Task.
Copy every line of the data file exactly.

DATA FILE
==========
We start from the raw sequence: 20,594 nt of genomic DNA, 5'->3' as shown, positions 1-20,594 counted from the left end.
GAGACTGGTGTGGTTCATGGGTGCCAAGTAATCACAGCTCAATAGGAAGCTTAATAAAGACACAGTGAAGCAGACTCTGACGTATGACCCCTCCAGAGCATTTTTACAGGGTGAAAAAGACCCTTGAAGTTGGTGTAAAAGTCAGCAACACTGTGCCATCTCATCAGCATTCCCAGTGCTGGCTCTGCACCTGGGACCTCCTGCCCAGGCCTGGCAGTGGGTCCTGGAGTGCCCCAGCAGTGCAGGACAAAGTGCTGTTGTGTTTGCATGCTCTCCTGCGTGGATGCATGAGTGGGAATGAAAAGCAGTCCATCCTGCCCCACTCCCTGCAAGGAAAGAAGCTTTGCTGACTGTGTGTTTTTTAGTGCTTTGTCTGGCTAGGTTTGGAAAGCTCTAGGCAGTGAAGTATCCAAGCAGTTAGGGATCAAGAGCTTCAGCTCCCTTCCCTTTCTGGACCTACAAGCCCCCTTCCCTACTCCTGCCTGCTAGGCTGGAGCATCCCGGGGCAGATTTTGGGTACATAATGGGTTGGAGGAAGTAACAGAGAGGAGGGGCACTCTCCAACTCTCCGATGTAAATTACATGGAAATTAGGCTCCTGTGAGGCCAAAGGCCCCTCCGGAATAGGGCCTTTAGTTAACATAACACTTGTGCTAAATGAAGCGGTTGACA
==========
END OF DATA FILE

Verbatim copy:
We start from the raw sequence: 20,594 nt of genomic DNA, 5'->3' as shown, positions 1-20,594 counted from the left end.
GAGACTGGTGTGGTTCATGGGTGCCAAGTAATCACAGCTCAATAGGAAGCTTAATAAAGACACAGTGAAGCAGACTCTGACGTATGACCCCTCCAGAGCATTTTTACAGGGTGAAAAAGACCCTTGAAGTTGGTGTAAAAGTCAGCAACACTGTGCCATCTCATCAGCATTCCCAGTGCTGGCTCTGCACCTGGGACCTCCTGCCCAGGCCTGGCAGTGGGTCCTGGAGTGCCCCAGCAGTGCAGGACAAAGTGCTGTTGTGTTTGCATGCTCTCCTGCGTGGATGCATGAGTGGGAATGAAAAGCAGTCCATCCTGCCCCACTCCCTGCAAGGAAAGAAGCTTTGCTGACTGTGTGTTTTTTAGTGCTTTGTCTGGCTAGGTTTGGAAAGCTCTAGGCAGTGAAGTATCCAAGCAGTTAGGGATCAAGAGCTTCAGCTCCCTTCCCTTTCTGGACCTACAAGCCCCCTTCCCTACTCCTGCCTGCTAGGCTGGAGCATCCCGGGGCAGATTTTGGGTACATAATGGGTTGGAGGAAGTAACAGAGAGGAGGGGCACTCTCCAACTCTCCGATGTAAATTACATGGAAATTAGGCTCCTGTGAGGCCAAAGGCCCCTCCGGAATAGGGCCTTTAGTTAACATAACACTTGTGCTAAATGAAGCGGTTGACA